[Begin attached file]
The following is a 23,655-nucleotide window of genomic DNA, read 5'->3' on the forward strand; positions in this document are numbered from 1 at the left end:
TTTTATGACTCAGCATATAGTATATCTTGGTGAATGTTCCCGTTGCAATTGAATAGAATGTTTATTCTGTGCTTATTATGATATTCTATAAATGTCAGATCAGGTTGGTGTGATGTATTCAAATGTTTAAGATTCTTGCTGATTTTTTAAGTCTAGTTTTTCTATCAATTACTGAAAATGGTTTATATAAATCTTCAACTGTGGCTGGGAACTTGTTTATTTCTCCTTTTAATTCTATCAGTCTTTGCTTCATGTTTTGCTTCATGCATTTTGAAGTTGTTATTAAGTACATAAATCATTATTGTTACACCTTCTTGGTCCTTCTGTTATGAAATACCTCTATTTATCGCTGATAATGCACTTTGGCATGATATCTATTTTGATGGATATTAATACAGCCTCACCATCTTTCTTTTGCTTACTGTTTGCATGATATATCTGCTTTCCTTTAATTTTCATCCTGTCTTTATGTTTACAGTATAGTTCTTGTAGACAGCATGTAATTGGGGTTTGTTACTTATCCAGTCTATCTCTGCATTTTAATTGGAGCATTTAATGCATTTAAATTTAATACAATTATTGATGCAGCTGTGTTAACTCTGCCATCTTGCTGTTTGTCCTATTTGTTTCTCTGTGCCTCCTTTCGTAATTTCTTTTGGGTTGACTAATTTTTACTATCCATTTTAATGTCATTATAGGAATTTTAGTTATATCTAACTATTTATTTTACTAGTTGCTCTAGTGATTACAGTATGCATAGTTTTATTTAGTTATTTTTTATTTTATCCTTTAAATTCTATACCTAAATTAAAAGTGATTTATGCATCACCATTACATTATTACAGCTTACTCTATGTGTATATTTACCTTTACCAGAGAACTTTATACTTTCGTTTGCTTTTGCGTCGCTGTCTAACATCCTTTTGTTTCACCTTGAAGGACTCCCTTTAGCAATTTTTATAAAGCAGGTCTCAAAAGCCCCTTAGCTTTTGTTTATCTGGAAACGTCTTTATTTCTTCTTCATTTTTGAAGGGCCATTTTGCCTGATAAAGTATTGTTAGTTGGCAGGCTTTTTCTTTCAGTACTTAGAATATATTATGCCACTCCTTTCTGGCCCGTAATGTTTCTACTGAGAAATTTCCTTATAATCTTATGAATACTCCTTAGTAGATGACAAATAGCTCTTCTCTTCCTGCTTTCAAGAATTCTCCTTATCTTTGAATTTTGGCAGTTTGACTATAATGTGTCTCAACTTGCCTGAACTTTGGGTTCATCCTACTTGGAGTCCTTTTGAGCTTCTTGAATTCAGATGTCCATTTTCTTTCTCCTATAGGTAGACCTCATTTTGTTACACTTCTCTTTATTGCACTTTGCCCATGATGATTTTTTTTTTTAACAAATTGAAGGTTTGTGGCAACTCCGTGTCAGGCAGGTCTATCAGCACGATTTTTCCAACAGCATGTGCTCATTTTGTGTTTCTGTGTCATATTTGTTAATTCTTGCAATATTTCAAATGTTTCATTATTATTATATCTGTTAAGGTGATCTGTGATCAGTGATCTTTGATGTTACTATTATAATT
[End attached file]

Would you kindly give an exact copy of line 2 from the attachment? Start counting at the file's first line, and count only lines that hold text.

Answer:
TTTTATGACTCAGCATATAGTATATCTTGGTGAATGTTCCCGTTGCAATTGAATAGAATGTTTATTCTGTGCTTATTATGATATTCTATAAATGTCAGATCAGGTTGGTGTGATGTATTCAAATGTTTAAGATTCTTGCTGATTTTTTAAGTCTAGTTTTTCTATCAATTACTGAAAATGGTTTATATAAATCTTCAACTGTGGCTGGGAACTTGTTTATTTCTCCTTTTAATTCTATCAGTCTTTGCTTCATGTTTTGCTTCATGCATTTTGAAGTTGTTATTAAGTACATAAATCATTATTGTTACACCTTCTTGGTCCTTCTGTTATGAAATACCTCTATTTATCGCTGATAATGCACTTTGGCATGATATCTATTTTGATGGATATTAATACAGCCTCACCATCTTTCTTTTGCTTACTGTTTGCATGATATATCTGCTTTCCTTTAATTTTCATCCTGTCTTTATGTTTACAGTATAGTTCTTGTAGACAGCATGTAATTGGGGTTTGTTACTTATCCAGTCTATCTCTGCATTTTAATTGGAGCATTTAATGCATTTAAATTTAATACAATTATTGATGCAGCTGTGTTAACTCTGCCATCTTGCTGTTTGTCCTATTTGTTTCTCTGTGCCTCCTTTCGTAATTTCTTTTGGGTTGACTAATTTTTACTATCCATTTTAATGTCATTATAGGAATTTTAGTTATATCTAACTATTTATTTTACTAGTTGCTCTAGTGATTACAGTATGCATAGTTTTATTTAGTTATTTTTTATTTTATCCTTTAAATTCTATACCTAAATTAAAAGTGATTTATGCATCACCATTACATTATTACAGCTTACTCTATGTGTATATTTACCTTTACCAGAGAACTTTATACTTTCGTTTGCTTTTGCGTCGCTGTCTAACATCCTTTTGTTTCACCTTGAAGGACTCCCTTTAGCAATTTTTATAAAGCAGGTCTCAAAAGCCCCTTAGCTTTTGTTTATCTGGAAACGTCTTTATTTCTTCTTCATTTTTGAAGGGCCATTTTGCCTGATAAAGTATTGTTAGTTGGCAGGCTTTTTCTTTCAGTACTTAGAATATATTATGCCACTCCTTTCTGGCCCGTAATGTTTCTACTGAGAAATTTCCTTATAATCTTATGAATACTCCTTAGTAGATGACAAATAGCTCTTCTCTTCCTGCTTTCAAGAATTCTCCTTATCTTTGAATTTTGGCAGTTTGACTATAATGTGTCTCAACTTGCCTGAACTTTGGGTTCATCCTACTTGGAGTCCTTTTGAGCTTCTTGAATTCAGATGTCCATTTTCTTTCTCCTATAGGTAGACCTCATTTTGTTACACTTCTCTTTATTGCACTTTGCCCATGATGATTTTTTTTTTTAACAAATTGAAGGTTTGTGGCAACTCCGTGTCAGGCAGGTCTATCAGCACGATTTTTCCAACAGCATGTGCTCATTTTGTGTTTCTGTGTCATATTTGTTAATTCTTGCAATATTTCAAATGTTTCATTATTATTATATCTGTTAAGGTGATCTGTGATCAGTGATCTTTGATGTTACTATTATAATT